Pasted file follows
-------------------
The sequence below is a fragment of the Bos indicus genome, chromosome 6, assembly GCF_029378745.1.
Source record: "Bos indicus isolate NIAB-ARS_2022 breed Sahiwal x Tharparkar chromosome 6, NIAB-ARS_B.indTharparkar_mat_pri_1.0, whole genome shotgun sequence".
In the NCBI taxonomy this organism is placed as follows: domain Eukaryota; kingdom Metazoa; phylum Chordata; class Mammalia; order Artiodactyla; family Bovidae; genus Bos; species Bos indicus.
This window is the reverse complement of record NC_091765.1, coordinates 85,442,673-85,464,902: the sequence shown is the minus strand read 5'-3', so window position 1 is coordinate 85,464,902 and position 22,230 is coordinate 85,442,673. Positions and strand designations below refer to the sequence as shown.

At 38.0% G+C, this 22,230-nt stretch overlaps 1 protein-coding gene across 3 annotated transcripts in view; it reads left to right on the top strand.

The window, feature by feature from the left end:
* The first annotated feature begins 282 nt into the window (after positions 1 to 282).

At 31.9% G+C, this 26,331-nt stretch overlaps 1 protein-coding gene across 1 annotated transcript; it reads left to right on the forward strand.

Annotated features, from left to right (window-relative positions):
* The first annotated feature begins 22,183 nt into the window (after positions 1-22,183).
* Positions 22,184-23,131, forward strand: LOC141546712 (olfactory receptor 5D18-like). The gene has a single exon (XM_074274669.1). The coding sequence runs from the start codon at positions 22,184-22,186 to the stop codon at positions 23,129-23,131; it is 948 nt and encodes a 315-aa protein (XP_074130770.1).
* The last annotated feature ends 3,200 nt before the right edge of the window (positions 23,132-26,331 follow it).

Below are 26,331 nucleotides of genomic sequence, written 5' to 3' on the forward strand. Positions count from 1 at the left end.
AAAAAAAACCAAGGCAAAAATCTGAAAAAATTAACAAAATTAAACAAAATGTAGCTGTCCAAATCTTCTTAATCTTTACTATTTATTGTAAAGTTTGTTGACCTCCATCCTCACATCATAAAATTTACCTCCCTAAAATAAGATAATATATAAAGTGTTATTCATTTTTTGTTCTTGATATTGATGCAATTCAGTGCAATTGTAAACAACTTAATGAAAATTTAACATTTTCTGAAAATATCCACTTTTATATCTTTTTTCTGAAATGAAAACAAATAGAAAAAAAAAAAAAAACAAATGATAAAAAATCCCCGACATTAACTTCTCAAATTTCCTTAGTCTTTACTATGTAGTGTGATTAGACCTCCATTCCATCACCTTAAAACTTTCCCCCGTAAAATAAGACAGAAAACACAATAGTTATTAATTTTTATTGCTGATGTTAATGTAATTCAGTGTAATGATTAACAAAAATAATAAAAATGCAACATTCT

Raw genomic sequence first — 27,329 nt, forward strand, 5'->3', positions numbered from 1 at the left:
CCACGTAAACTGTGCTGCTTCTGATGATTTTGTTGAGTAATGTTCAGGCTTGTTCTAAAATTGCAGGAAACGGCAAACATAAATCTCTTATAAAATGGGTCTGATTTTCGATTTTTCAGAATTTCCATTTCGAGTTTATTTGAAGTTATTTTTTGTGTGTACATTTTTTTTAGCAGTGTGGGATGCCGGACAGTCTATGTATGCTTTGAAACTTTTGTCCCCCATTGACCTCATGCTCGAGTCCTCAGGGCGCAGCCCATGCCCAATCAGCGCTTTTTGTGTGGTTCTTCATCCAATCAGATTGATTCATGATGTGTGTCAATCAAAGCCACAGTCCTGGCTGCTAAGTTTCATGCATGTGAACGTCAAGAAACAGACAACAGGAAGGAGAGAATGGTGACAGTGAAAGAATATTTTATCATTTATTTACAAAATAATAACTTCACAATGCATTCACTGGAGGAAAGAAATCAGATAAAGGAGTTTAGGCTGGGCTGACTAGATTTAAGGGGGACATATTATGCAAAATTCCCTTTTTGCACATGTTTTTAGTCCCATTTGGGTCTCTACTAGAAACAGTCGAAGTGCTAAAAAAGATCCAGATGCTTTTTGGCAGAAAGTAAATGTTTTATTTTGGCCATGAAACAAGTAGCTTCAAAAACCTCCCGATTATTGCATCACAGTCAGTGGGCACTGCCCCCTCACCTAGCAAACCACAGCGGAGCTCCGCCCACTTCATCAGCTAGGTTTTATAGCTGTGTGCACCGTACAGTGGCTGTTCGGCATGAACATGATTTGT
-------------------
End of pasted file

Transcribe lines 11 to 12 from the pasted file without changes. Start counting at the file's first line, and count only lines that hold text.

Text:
* Positions 22,184-23,131, forward strand: LOC141546712 (olfactory receptor 5D18-like). The gene has a single exon (XM_074274669.1). The coding sequence runs from the start codon at positions 22,184-22,186 to the stop codon at positions 23,129-23,131; it is 948 nt and encodes a 315-aa protein (XP_074130770.1).
* The last annotated feature ends 3,200 nt before the right edge of the window (positions 23,132-26,331 follow it).